The story so far. From the very beginning of the worldwide web a system has existed to record the names and contact details of who owns and operates every web site, be that a private individual, a company or other organization. These details are meant to be accurate, up to date and publicly accessible. They are stored in a database known as WHOIS. The custodian of WHOIS globally is ICANN.
Crucially, the police and other law enforcement agencies have had ready access to the information contained in WHOIS, as have other security interests such as anti-spam, anti-fraud and anti-piracy bodies.
Indeed everyone had access. If you were going to do business with a company for the first time you might check out the ownership details of their web site via WHOIS to see if everything was in sync. Anything looked dodgy you might not proceed.
Now it is true that for a variety of reasons there is a significant degree of inaccuracy in the WHOIS database, and therein lies another tale, but from a law enforcement point of view it nevertheless remains an important investigative tool. Yet right now there is the possibility that all this will change because of an EU law, the GDPR, which comes into effect next month.
The situation is complicated and confused because ICANN did not manage to pull its finger out and make sure everyone was ready for the new law. Its negligence and inattention means there is unlikely to be a smooth transition. A smooth transition was possible – one which ensured law enforcement and legitimate security businesses continued to enjoy identical or broadly similar access rights.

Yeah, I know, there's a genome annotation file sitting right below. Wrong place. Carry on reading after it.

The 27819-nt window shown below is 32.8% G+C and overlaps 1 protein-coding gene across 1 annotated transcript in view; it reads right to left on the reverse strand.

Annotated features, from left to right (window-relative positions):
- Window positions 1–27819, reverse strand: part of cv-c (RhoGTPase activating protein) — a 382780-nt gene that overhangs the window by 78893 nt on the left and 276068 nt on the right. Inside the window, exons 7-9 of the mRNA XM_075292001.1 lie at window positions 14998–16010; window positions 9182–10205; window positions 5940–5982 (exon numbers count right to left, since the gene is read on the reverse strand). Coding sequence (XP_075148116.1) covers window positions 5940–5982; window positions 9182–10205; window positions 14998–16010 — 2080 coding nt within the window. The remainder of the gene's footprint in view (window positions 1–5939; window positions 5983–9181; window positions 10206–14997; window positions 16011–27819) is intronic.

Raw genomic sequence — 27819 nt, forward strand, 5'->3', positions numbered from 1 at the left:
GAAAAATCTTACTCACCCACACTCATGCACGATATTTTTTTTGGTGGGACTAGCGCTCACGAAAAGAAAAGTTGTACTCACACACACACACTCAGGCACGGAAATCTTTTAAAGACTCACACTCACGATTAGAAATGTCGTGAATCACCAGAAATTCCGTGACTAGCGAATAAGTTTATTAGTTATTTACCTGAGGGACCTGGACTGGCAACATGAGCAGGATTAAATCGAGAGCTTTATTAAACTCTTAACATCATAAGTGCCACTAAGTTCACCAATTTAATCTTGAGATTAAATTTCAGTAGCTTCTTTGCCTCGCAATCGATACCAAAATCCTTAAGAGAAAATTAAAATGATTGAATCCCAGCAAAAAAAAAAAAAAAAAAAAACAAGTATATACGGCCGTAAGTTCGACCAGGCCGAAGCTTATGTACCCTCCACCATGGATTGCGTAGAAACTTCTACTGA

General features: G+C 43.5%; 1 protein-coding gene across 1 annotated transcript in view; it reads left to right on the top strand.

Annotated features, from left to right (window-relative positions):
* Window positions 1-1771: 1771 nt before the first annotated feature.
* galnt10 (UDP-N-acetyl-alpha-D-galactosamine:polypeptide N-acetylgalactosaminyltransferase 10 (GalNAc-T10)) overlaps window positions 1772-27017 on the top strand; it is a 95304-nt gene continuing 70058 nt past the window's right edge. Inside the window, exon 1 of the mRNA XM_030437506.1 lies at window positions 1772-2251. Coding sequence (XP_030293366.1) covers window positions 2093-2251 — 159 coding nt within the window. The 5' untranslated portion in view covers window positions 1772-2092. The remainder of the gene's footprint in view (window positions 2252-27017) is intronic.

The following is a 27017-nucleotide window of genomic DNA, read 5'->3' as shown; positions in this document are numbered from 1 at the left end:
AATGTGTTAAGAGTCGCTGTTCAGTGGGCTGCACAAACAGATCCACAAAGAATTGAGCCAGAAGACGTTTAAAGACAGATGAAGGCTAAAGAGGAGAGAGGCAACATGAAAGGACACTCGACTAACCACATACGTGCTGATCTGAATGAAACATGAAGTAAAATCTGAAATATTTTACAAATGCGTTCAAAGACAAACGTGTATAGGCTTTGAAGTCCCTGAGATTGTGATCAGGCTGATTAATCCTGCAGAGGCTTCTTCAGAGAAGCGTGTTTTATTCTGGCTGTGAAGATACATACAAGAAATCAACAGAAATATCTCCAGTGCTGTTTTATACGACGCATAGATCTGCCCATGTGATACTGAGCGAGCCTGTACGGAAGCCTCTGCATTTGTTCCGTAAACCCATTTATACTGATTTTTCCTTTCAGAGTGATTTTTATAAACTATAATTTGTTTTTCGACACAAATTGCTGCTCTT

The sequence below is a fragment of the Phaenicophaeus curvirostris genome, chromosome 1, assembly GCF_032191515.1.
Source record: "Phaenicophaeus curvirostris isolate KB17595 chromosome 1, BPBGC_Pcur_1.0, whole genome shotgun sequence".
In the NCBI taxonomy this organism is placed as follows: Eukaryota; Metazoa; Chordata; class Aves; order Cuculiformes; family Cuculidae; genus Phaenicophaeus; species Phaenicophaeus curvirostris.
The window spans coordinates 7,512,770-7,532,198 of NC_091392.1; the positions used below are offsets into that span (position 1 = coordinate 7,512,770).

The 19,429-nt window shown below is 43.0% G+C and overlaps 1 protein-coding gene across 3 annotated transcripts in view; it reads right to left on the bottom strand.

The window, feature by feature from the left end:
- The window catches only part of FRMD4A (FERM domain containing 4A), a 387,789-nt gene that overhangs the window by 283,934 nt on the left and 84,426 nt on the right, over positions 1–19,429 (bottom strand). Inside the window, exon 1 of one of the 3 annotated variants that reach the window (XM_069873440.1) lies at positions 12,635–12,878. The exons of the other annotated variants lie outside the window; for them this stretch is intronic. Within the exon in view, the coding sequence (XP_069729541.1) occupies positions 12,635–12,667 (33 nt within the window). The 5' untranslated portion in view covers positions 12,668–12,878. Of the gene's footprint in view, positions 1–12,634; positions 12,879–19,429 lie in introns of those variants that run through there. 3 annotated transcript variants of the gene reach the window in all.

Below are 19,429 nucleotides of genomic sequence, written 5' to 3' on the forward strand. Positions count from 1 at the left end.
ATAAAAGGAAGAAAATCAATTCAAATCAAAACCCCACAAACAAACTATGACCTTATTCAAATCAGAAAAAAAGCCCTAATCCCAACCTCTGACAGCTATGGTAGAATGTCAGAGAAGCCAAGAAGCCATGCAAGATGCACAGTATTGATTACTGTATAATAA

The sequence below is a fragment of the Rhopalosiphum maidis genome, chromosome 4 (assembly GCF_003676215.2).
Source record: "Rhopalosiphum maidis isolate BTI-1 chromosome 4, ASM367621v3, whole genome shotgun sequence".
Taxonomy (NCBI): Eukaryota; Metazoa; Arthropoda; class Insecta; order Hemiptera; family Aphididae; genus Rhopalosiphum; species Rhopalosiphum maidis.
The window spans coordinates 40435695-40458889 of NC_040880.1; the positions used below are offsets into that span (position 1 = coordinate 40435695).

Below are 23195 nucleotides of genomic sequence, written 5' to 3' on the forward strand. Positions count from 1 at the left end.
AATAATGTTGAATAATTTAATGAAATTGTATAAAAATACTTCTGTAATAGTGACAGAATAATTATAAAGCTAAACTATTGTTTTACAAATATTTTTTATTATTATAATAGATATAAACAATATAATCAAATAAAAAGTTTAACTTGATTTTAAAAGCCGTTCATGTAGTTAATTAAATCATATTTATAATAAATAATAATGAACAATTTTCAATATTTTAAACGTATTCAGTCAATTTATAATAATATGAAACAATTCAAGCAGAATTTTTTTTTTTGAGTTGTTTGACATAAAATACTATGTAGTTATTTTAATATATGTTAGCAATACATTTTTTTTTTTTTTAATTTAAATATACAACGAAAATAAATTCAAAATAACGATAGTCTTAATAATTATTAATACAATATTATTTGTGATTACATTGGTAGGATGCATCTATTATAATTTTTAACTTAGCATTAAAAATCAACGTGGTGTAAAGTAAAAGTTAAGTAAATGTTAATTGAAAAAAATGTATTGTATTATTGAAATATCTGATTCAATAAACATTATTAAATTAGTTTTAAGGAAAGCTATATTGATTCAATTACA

But ICANN works at its own stately pace, according to its own arcane lights. The interests of 28 European Governments are a trifling concern.
ICANN is now saying it wants implementation of the relevant bit of the GDPR to be put on ice until a new arrangement can be agreed about access rights to WHOIS. The European Data Protection Authorities have pointed out there is no way they can suspend a law that kicks in on 25th May, further pointing out it has officially been in the pipeline since 2012 (and informally since 2010), having been finalised in a Trilogue in 2015.
Only a body with the egregious arrogance of ICANN could behave in this way. The net result is currently there is some doubt and uncertainty about whether, after 25th May, law enforcement agencies and others will have to go to court each time they want to obtain WHOIS data.
ICANN is itself threatening to go to court to see if it can win a delay but that seems to be sheer bluster. There is zero legal basis for any court to say that the long stated implementation date of a law can be changed.
The whole inglorious debacle today prompted the White House to put out a statement saying that “cyber criminals are celebrating” the new EU data rules. The author of the statement, White House cyber co-ordinator Rob Joyce, directs all his fire at the substantive EU law and, astonishingly, omits to mention ICANN at all.
Whatever the proper interpretation of the law might be we should not be arguing about it at this late hour, and in that regard there is only one possible culprit. ICANN.